I recently read three completely random non-fiction books* in a row (okay, I cheated a little, because two were audiobooks). Each contained a chapter devoted to the seeming disconnectedness in today’s culture and impact on our daily lives due to technology (specifically: our mobile devices).
My first reaction (wisely, understandably) meant a quick switch to a young adult fiction series about young ladies being covertly trained as assassins in a vampire and werewolf filled 1850’s steampunk England (Gail Carriger’s Finishing School series). Please don’t spoil, as I’m still on the fourth and final book in the series, Manners & Mutiny.
Later, in celebration of Campfire Tales’ birthday, I started thinking about why we are here. I had originally hoped there would be more discourse — not just my stories, but all of us sharing.
To me, camping is the solution to this topic referred to by everything on my reading list:
Though social media is a wonderful tool with many redeeming qualities, it is also a perfect breeding ground for this ability to be “connected” without really being connected in the truest sense. We can craft our images carefully and interact with the carefully crafted images of others, but oftentimes the depths of knowing others and being known are impossible to reach via these online transactions. And even though many of us are addicted to our devices, people are starving for the depth that comes from real, in-person relationships.~ Dustin Willis & Brandon Clements, The Simplest Way to Change the World: Biblical Hospitality as a Way of Life
Sharing a tent, choosing to cook together, eat together, clean up together, circling a fire for warmth and entertainment, and all the other elements of camping, leads to creating stories and telling stories, and that ultimately means becoming more “connected.”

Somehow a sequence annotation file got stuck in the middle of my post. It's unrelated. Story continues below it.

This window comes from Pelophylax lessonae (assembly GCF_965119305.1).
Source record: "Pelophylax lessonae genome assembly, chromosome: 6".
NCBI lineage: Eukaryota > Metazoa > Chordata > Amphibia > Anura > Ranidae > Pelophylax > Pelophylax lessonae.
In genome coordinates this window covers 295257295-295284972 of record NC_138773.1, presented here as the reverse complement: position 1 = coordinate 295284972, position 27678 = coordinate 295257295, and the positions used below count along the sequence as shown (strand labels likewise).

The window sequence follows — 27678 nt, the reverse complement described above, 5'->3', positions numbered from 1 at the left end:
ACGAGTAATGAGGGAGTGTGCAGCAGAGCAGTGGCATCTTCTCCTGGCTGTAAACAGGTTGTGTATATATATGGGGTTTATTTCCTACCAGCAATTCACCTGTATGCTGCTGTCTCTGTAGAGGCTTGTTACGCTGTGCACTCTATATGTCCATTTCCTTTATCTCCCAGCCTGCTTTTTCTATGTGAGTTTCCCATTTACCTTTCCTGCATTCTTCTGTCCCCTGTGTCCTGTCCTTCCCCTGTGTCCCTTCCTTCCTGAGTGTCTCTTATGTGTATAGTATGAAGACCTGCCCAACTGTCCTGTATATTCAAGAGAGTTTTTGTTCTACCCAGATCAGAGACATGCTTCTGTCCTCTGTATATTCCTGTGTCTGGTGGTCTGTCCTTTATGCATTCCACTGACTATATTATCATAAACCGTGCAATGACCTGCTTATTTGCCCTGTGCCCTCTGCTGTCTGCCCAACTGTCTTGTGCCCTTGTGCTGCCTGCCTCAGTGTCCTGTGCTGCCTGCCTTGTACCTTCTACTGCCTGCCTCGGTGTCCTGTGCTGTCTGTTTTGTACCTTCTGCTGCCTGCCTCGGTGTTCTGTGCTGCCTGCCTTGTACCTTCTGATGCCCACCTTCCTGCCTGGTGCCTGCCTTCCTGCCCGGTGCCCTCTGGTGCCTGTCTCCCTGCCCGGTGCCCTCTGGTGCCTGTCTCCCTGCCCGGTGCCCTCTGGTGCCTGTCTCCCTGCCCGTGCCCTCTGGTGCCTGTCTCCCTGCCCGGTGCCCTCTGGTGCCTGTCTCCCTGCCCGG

That said, not everyone wants to share stories (let alone go camping), so having accepted that, I sought a new answer for Campfire Tales’ presence.
A few years back, a group of my friends from all over California arranged a camping trip at Redwood Campground in the Sierra National Forest.
I distinctly remember driving there. The monotonous, flat fields of California’s central valley gave way to foothills and oak trees and tarantulas crossing the road (yikes!) and then the trees and redwoods in the mountains. I rolled down my window and breathed deeply of the pine-scented morning air as I wound around curve after curve of zero traffic, and the fresh air and freedom from work and beauty and solitude filled me with such joy.
That joy is what I hope Campfire Tales brings you. If not joy, then at least a momentary respite from the worries and burdens and hassles of your daily life and our increasingly crazy world. This isn’t a political blog or a sales pitch or an obligation. There’s no pressure.
Campfire Tales is a place to stop and take a deep breath.
I reached the campground hours before any of my friends. In fact, that late in the season, I spent most of the day completely alone in the campground. I relaxed and read and drank beer and hiked (not at the same time – promise!) and took pictures of trees:
Yet I wasn’t alone. An extremely hyper squirrel kept running up and down a tree, until finally he stopped and posed for this picture:
So there you have it. Maybe it’s only me and the squirrel here, but please join us as often as you like.
(*Yes, Please, by Amy Poehler; Let’s Explore Diabetes With Owls, by David Sedaris; and the book quoted above, Dustin Willis & Brandon Clements, The Simplest Way to Change the World: Biblical Hospitality as a Way of Life)